The Controversial DUI Trap Aversion App

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Having one too many drinks and then getting on the road is bad for everyone – every driver on the road is at risk for getting into an accident and drunk drivers also face the possibility of getting a DUI. The days of the week and times of the year that are popular for drinkers (late Fridaynights, Thanksgiving Eve) are also popular times for cops to be out. Checkpoints set up on main roads and high-traffic bridges are common, making it nearly impossible for anybody who’s been drinking and driving to get away with it. The DUI Dodger app for iPhones lets drivers know where a checkpoint’s going to be so that it can be avoided. This app has sparked major controversy for law enforcement officials and drivers everywhere.

What is DUI Dodger?

DUI Dodger lets you view checkpoints on a map of your area, within a 50 mile radius of your current location. You can see where checkpoints are going to be before they’re set up, because the app collects information from law enforcement. It also lets users submit information if they come across a new checkpoint. Since DUI checkpoints change frequently, listings expire after 30 days; users can also flag a checkpoint as inaccurate. While most checkpoints are extremely precise, it’s possible that they can be off by one mile. The app was created by Geno Rose, a 30 year old high school teacher in Anaheim Hills, California. It became available in April of 2011 and can still be downloaded for $4.99, which includes a lifelong subscription.

alg phantom alert jpg The Controversial DUI Trap Aversion App


Four Perks of the App

1. People who aren’t drinking can avoid getting stuck in backed up traffic by taking an alternate route to their destination. This was actually the inspiration for the creation of the app – Rose was stuck in traffic for 40 minutes with a crying baby in the backseat.

2. Anyone who was considering drinking and driving may rethink their plan if they know there are going to be local DUI checkpoints. Plus, if there are going to be checkpoints, there are probably also going to be a lot of police cars out and about, too. Ideally, the app is intended to discourage people from getting on the road if they’ve been drinking.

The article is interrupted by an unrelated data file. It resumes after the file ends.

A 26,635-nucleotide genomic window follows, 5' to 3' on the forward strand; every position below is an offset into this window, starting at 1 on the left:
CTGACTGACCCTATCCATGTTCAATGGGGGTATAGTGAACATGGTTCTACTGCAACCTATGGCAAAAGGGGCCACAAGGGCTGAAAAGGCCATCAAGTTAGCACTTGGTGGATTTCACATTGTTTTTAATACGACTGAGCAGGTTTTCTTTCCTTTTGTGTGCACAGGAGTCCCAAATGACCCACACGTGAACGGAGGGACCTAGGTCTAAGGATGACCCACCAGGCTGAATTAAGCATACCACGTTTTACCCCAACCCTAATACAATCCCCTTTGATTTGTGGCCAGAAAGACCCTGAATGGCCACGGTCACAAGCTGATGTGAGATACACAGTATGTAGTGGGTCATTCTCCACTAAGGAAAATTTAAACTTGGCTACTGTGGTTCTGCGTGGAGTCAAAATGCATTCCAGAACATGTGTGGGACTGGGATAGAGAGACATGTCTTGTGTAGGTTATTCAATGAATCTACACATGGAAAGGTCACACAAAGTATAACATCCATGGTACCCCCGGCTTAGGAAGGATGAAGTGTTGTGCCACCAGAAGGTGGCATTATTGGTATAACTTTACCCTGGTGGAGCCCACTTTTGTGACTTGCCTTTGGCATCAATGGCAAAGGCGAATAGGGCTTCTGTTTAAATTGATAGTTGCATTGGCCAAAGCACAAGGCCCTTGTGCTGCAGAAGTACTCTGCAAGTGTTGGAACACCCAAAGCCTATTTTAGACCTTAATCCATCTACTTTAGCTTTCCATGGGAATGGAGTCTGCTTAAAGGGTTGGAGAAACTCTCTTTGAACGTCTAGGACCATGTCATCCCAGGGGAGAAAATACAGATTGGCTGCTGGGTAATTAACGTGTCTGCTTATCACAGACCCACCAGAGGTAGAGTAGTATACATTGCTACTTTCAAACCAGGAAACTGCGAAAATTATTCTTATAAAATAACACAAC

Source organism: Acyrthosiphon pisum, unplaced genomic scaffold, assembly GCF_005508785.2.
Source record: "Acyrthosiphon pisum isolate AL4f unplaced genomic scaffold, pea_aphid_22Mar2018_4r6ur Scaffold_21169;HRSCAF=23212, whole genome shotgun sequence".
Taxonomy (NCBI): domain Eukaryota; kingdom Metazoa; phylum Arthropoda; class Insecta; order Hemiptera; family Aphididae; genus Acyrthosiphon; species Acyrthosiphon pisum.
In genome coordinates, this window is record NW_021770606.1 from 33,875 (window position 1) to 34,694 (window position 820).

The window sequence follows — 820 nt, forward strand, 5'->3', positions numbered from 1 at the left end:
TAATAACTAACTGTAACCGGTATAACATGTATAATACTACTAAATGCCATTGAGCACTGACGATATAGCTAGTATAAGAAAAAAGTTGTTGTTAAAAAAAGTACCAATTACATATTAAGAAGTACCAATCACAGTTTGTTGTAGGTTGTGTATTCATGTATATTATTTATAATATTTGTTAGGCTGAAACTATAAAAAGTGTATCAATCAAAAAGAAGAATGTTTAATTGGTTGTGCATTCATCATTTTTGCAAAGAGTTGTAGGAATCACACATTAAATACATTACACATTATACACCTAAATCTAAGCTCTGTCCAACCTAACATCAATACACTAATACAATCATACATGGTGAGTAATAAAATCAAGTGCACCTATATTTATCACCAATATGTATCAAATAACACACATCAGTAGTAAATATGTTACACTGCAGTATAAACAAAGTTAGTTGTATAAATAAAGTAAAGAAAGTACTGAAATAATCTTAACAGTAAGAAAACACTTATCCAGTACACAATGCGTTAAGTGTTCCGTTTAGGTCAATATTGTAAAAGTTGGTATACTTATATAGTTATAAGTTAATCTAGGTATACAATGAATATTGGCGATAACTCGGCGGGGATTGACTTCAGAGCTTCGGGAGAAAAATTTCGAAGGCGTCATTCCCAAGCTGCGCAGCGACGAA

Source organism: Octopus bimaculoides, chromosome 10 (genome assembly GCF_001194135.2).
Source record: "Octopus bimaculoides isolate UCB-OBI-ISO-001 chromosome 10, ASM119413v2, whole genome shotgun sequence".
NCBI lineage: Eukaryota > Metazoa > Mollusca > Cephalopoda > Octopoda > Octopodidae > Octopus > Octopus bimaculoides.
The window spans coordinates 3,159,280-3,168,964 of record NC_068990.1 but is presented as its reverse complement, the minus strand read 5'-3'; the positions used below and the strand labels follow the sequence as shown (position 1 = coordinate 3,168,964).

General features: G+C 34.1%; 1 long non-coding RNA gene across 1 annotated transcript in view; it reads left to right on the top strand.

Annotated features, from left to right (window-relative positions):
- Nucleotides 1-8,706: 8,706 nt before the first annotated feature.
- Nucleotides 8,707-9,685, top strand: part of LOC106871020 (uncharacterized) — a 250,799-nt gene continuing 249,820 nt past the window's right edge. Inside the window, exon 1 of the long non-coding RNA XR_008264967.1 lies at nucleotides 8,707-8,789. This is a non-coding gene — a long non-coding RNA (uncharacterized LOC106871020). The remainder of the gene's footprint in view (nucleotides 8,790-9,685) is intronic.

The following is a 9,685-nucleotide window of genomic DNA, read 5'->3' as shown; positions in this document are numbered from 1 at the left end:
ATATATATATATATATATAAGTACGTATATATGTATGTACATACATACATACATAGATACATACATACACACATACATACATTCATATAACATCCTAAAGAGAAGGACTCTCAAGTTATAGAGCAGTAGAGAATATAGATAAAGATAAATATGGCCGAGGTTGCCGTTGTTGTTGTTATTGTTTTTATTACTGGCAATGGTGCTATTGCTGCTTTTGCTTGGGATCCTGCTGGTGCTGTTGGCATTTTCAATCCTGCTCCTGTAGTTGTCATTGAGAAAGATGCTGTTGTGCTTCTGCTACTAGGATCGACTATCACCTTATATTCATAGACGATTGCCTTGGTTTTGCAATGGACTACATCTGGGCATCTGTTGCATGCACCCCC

3. The app has a built-in blood alcohol content calculator, which takes into account age, gender, weight, number and type of drinks consumed and duration of consumption. By seeing just how impaired they are, drivers will hopefully make the choice to call a cab.

4. DUI Dodger provides facts, laws and dangers related to drinking and driving, which will hopefully make people think twice about getting behind the wheel after they’ve thrown back a few.

The Controversy

The app has a game called “Walk the Line,” which allows users to test out their balance by walking in a line with their arms out to the side. The “player” gets a grade that tells them how stable they are. However, being able to walk in a straight line is such a basic test that it won’t accurately reflect a person’s sobriety all on its own. For example, people who are only slightly buzzed may still have a hard time keeping their balance; people who are too impaired to drive could have an easy time walking in a straight line. This isn’t a good barometer for how safe it is for a person to drive and passing the game doesn’t mean you’d also be able to pass a real DUI test.

Those who want the app pulled from the iTunes store feel that if drivers know where checkpoints are going to be, it makes it easier to drink, drive and get away with it. Ultimately, though, DUI Dodger does something that most people could do on their own, but won’t: collect data about the location of checkpoints. Rose gets most of his information from police department press releases, which a lot of people could easily access as well.

Author Bio:

Shirley Jones is a professional blogger and writer with an experience of more than two years. She is associated with many law related communities and suggests to find the best Florida stalking lawyer.


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